Key highlights from Day 3 of her Supreme Court hearings

WASHINGTON — The third day of Judge Ketanji Brown Jackson‘s confirmation hearings kicked off with familiar themes from Republican skeptics of her Supreme Court nomination, and familiar answers from the historic nominee.

Round one of questioning wrapped up and senators moved into a shorter round two, with 20 minutes allowed for each member of the Judiciary Committee.

Here are some key takeaways from the third day so far.

Original intent and ‘modern day’

Under questioning about how to reconcile constitutional provisions written for a world that has dramatically changed, Jackson discussed her philosophy for balancing that.

“It’s a process of understanding what the core foundational principles are in the Constitution, as captured by the text, as originally intended, and then applying those principles to modern day,” she said under questioning about how the First Amendment’s protections for a free press apply in a world of smartphones.

Sen. Sheldon Whitehouse, D-R.I., said that judicial temperament and integrity are important but that “judicial philosophy” is overrated. He said it’s often a smokescreen for a policy-driven approach to judging that powerful special interests want to see, citing “originalism” as an example.

Durbin’s ‘editorializing’

The day opened with Senate Judiciary chair Dick Durbin, D-Ill., rebutting claims by Republican senators, particularly Sen. Josh Hawley, R-Mo., from the previous day — and irking some of his colleagues in the process.

“For many senators, yesterday was an opportunity to showcase talking points for the November election,” he said. “Yesterday, your nomination turned out to be a testing ground for conspiracy theories and culture war theories. The more bizarre the charges against you and your family, the more I understand the social media scoreboard lit up yesterday. I’m sorry we have to go through this.”

Sen. Mike Lee, R-Utah, and Sen. John Kennedy, R-La., chimed in to take issue with his “editorializing” — to which Durbin replied: “It’s called chairman’s time. It is a tradition in this committee.” He said his Republican predecessors have done the same.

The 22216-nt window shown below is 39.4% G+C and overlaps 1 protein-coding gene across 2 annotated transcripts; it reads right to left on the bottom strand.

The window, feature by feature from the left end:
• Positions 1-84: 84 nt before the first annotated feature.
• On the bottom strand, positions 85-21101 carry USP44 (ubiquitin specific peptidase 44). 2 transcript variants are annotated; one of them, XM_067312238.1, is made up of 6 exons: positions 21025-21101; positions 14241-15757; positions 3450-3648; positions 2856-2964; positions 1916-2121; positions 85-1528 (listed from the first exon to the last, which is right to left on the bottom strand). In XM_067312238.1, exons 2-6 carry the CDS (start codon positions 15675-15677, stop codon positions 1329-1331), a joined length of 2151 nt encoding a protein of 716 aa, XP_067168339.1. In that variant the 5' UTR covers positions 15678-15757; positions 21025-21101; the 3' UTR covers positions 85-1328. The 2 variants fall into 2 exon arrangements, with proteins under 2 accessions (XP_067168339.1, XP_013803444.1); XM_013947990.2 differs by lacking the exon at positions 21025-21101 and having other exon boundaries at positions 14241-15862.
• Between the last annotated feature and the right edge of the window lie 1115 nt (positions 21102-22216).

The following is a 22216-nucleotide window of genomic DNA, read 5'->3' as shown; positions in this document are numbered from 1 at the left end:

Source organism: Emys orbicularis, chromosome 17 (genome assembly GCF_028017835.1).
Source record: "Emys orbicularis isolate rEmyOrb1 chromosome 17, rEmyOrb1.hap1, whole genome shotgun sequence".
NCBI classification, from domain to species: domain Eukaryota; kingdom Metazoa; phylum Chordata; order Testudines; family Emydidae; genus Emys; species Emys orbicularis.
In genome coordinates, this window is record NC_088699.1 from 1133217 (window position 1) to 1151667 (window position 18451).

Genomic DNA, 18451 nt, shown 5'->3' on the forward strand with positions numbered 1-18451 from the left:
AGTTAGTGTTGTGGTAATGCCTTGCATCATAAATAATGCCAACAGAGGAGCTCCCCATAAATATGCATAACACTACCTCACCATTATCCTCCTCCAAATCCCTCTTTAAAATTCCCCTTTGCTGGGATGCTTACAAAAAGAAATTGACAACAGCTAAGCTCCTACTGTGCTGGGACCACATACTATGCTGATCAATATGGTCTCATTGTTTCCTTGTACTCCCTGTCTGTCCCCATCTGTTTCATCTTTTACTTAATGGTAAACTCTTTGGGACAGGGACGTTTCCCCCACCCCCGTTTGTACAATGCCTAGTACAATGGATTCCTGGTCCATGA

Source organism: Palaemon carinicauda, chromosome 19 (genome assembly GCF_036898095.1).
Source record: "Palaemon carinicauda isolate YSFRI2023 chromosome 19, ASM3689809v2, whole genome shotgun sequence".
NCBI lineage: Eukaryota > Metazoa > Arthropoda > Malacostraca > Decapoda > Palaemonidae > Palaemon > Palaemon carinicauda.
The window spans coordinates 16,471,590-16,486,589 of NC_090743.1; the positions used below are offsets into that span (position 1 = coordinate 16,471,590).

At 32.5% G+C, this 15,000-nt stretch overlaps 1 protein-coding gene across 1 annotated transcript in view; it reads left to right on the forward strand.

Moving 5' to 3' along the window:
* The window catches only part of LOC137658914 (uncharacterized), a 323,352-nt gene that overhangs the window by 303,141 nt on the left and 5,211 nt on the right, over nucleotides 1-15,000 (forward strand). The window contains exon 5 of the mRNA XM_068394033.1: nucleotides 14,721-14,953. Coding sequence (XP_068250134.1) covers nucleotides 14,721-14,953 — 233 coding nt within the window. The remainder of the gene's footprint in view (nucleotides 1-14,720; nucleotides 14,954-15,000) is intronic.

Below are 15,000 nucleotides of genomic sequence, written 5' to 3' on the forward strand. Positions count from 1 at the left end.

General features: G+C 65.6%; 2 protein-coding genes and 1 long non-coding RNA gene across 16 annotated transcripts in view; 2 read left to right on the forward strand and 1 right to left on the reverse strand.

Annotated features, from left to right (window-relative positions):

Sen. Jon Ossoff, D-Ga., the only millennial on the committee, chimed in to tell his older colleagues to cut it out. “I don’t think we set an appropriate time by bickering about time and process at the outset of our proceedings,” he said.

Graham and Cruz’s aggressive questioning

The mood in the room was calmer and more jovial than Tuesday — until Sen. Lindsey Graham, R-S.C., took the mic. The exchange quickly grew tense as Graham took on a hectoring tone, grilling her about Democrats’ treatment of a lower court nominee from two decades ago and of Justice Brett Kavanaugh.

As he grilled her on illegal immigration, child pornography sentencing and past judicial battles, Graham interrupted Jackson multiple times, frustrating Democrats.

“Senator, she’s had nothing to do with the Kavanaugh hearings,” Durbin responded.

“No, but I’m asking her about how she may feel about what y’all did,” Graham said.

“Senator, your time has expired,” Durbin replied.

Outside the room, Sen. Patrick Leahy, D-Vt., said Graham’s behavior was “beyond the pale” and that he was “badgering” the nominee. He called it “a sad day for the U.S. Senate.”

Sen. Ted Cruz, R-Texas, repeatedly grilled Jackson on why she didn’t give a particular defendant a higher sentence, describing the transgressions in graphic terms. When he interrupted her responses, Durbin grew impatient: “I’ll just say to the judge: There’s no point in answering, he’s just going to interrupt you.”

That set Cruz off. “I appreciate the chairman trying to filibuster, and if you don’t like the witness’s answer you’re welcome to provide your own,” he said. The Texas Republican and Illinois Democrat went back and forth until Durbin, declaring Cruz’s time up, proceeded to the next senator.

During his questioning, Leahy, who has participated in 20 Supreme Court confirmation battles over nearly half a century serving in the Senate, predicted the outcome of the Jackson hearings.

“You will become a member of the U.S. Supreme Court,” he told her.

“I watch ‘Law and Order'”

Sen. Thom Tillis, R-N.C., did his best to make a U.S. senator on the Judiciary Committee appear relatable to ordinary Americans.

“I’m not an attorney. I watch “Law and Order” from time to time,” he told Jackson during his questioning early in the day.

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